Does Serena Williams Want a 24th Grand Slam Too Much?

Serena Williams US Open Final

It is beyond doubt that Serena Williams is one of the greatest tennis players of all time. Her legacy and her achievements are such that she could play on for a decade without winning another match and they would remain untarnished. But it is also true that the American, a winner of 23 Major titles in singles alone, does not appear to be quite the same player as she was before she departed for maternity leave in 2017.

That is not to say that she is no longer capable of hitting the heights that took her to her multitude of Grand Slam titles between 1999 and 2017 and made her the almost unchallenged ruler of the women’s game during the early years of the 21st century. Indeed, her 6-3 6-1 demolition of fifth seed Elina Svitolina, who had been enjoying a terrific tournament, in the US Open semifinals just days ago clearly attests to the reality that she remains a force to be reckoned with.

But it is equally impossible to overlook the fact that, whilst she had won 23 of the 29 Grand Slam finals she contested up to the 2017 Australian Open final, since returning to the WTA tour in 2018, she has lost all four Grand Slam finals she has contested in straight-sets. Of course, it is in many ways a testament to her enduring greatness that Williams has managed to reach four title-matches at the sport’s most prestigious events in little over a season-and-a-half.
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In fact, she made her first appearance in a Major final since the birth of her daughter having played just 14 matches as a mother. That is a feat made all the more impressive by the potentially life-threatening complications she had to contend with during her pregnancy and the battle to stay fit consistently since her return to the tour. Nor indeed should the challenge of balancing pregnancy and motherhood with a career as a top-level athlete be forgotten.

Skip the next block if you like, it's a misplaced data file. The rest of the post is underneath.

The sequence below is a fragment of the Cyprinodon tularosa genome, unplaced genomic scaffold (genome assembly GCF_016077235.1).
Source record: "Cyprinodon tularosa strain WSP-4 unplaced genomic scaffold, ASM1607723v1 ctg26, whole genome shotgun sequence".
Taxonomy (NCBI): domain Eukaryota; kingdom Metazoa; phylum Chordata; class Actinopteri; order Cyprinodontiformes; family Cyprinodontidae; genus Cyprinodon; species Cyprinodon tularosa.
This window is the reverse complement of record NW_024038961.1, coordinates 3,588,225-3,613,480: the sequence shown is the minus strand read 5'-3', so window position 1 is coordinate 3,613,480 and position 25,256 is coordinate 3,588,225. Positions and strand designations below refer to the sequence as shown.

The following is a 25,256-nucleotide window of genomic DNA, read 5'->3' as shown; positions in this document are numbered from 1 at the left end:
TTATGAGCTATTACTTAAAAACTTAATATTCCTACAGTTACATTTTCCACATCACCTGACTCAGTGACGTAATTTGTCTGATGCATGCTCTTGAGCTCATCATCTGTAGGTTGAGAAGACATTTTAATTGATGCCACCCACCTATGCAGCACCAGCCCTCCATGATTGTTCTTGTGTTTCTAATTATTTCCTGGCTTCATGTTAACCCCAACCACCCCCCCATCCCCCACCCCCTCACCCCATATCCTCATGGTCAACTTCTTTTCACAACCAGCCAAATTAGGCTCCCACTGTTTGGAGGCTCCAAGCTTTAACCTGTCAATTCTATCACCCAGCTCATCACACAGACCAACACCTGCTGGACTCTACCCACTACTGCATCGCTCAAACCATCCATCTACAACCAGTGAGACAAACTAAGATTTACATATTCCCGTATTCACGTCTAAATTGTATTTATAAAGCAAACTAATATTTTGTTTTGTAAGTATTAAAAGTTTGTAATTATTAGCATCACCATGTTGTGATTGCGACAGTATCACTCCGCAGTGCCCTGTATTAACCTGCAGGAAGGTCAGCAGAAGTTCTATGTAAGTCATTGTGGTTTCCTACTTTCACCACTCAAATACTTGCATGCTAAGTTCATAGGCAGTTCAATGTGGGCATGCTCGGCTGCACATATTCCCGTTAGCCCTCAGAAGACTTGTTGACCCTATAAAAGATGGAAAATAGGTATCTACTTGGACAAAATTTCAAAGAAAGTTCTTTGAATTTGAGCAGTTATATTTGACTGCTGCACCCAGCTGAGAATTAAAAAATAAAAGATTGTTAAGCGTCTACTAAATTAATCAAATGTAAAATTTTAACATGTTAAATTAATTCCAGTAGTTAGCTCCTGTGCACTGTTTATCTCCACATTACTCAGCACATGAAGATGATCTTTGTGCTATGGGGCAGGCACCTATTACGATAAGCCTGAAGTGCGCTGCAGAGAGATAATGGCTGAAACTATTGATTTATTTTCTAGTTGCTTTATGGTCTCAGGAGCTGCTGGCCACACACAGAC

But Williams is such a great champion in part because of the exacting standards she imposes on herself and she has unquestionably fallen short of those standards in her last four Major finals. Of course, she has faced excellent opposition performing at the top of the game in every one of those matches. It is also arguable that the standard of tennis on the WTA tour is higher than it was for much of Williams’ career and that therefore expectations that she would continue to dominate so completely were unrealistic.

Nonetheless, it is hard to believe that Williams playing at her very best would not have won at least one of those matches or, at the very least, one set. Instead, she has been on the receiving end of some one-sided beatdowns, the most damaging of which was surely her 2-6 2-6 loss to Simona Halep in the Wimbledon final in July, which lasted under an hour. It was a match in which Williams looked nervous and entirely short of ideas, despite it being her 11th Wimbledon final and Halep’s first.

But it was her defeat to Angelique Kerber at Wimbledon in 2018, in what was her first appearance in a Major final since her return from maternity leave, that set the tone for her struggles at the sharp end of Grand Slams. Williams had entered that match riding high after what had looked like an excellent campaign at the All England Club. Indeed, the American had dropped just one set in her previous six matches ahead of the final.
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However, she had also faced no top-tier opposition during that run and it was clear from the opening exchanges with Kerber that Williams was not ready for such elite opposition. The German broke in the opening game of the match and did not look back, repeatedly outmanoeuvring Williams on her way to a comprehensive 6-3 6-3 victory, avenging the straight-sets loss she suffered at Williams hands in the 2016 final in SW19 in the process.

It was a similar story in her contentious loss to Naomi Osaka in New York last season. Williams was certainly unlucky to receive a penalty for on-court coaching, but she was already very much on the ropes at that point. And her subsequent loss of composure, though perhaps understandable considering the circumstances, seemed a far cry from the all-conquering Williams of old. Nor, ultimately, can there be any argument that Osaka did not play, by some distance, the better tennis in that match.